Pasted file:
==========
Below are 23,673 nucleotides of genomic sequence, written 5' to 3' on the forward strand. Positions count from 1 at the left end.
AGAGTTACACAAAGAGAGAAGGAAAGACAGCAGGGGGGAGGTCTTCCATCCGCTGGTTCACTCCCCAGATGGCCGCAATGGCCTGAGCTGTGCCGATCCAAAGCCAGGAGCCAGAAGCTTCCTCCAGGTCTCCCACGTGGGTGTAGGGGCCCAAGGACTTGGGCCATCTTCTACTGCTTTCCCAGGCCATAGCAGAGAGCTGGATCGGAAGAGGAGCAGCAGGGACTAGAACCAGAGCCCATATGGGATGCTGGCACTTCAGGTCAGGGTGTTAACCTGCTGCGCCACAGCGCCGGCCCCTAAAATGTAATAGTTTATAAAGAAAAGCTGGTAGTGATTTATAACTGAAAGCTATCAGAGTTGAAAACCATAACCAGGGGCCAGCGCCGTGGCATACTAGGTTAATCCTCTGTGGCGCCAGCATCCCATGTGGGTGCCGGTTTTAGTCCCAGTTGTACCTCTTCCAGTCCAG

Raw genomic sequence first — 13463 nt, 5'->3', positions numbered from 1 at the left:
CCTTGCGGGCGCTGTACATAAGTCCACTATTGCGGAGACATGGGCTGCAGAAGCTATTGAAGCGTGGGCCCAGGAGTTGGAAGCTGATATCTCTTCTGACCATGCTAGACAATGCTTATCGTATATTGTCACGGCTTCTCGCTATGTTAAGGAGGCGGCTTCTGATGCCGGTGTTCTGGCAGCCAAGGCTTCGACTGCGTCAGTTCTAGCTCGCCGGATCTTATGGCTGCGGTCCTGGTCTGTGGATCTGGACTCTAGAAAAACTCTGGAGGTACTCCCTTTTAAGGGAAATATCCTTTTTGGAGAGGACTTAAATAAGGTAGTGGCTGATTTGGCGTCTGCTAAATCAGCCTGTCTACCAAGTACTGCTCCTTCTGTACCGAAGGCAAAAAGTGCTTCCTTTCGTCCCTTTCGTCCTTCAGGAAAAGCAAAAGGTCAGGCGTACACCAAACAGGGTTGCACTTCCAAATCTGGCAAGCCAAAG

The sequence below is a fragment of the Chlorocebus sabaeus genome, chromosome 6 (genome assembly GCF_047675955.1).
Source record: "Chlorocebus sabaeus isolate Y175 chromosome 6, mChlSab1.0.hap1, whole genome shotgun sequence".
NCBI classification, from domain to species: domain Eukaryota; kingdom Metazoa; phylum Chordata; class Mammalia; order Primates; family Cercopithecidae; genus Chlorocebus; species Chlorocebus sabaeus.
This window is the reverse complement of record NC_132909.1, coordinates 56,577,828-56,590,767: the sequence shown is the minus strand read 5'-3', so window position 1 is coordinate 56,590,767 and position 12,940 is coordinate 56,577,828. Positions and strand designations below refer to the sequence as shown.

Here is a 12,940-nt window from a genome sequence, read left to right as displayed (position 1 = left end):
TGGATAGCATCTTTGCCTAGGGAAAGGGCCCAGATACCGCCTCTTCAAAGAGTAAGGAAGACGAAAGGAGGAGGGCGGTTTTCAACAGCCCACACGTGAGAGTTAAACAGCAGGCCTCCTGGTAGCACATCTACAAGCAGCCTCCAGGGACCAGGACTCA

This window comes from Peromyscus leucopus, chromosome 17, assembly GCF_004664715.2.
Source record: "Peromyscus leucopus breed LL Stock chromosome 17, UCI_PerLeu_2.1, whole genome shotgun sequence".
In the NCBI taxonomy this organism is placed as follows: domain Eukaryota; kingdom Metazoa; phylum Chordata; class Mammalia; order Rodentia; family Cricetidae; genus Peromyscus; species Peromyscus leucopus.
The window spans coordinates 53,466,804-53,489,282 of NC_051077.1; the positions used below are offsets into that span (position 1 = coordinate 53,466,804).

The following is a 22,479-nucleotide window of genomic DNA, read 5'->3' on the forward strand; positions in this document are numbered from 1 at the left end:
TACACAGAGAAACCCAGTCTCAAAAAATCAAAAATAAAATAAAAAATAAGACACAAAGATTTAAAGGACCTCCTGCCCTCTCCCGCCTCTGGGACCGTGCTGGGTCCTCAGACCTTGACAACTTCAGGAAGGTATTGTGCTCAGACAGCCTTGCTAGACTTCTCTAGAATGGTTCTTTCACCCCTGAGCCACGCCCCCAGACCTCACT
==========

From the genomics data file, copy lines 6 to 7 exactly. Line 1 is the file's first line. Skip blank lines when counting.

Source record: "Chlorocebus sabaeus isolate Y175 chromosome 6, mChlSab1.0.hap1, whole genome shotgun sequence".
NCBI classification, from domain to species: domain Eukaryota; kingdom Metazoa; phylum Chordata; class Mammalia; order Primates; family Cercopithecidae; genus Chlorocebus; species Chlorocebus sabaeus.